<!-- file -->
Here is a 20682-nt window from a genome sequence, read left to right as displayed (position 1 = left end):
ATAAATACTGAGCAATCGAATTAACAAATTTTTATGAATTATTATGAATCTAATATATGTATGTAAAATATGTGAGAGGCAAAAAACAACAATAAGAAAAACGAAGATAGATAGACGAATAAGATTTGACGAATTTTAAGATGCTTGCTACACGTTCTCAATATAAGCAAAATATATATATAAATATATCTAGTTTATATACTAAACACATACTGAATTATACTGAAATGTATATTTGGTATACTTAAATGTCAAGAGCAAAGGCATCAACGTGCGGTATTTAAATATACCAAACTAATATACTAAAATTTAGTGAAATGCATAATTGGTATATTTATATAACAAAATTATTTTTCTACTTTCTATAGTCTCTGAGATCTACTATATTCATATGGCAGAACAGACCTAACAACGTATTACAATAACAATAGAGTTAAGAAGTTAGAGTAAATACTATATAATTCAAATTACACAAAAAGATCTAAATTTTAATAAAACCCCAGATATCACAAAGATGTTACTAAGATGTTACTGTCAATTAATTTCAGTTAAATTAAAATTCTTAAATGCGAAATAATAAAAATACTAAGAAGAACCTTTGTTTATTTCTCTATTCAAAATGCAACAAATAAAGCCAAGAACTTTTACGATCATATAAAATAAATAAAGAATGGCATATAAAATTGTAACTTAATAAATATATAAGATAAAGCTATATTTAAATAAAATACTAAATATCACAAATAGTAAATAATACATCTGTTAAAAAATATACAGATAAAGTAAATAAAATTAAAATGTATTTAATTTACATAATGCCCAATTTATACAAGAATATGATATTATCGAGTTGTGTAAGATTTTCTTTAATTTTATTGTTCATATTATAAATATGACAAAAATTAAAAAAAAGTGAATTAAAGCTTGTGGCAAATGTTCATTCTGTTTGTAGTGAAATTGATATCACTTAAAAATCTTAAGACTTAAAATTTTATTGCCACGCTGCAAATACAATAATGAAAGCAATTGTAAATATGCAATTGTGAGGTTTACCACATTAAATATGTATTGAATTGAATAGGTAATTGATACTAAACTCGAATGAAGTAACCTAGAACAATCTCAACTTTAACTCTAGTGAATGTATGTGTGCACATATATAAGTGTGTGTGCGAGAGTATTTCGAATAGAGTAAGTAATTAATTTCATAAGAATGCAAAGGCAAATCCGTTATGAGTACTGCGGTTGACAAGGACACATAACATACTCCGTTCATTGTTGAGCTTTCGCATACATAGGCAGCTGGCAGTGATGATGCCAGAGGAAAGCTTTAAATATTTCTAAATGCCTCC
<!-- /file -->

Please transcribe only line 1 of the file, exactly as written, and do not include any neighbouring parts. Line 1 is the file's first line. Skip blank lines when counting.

Here is a 20682-nt window from a genome sequence, read left to right as displayed (position 1 = left end):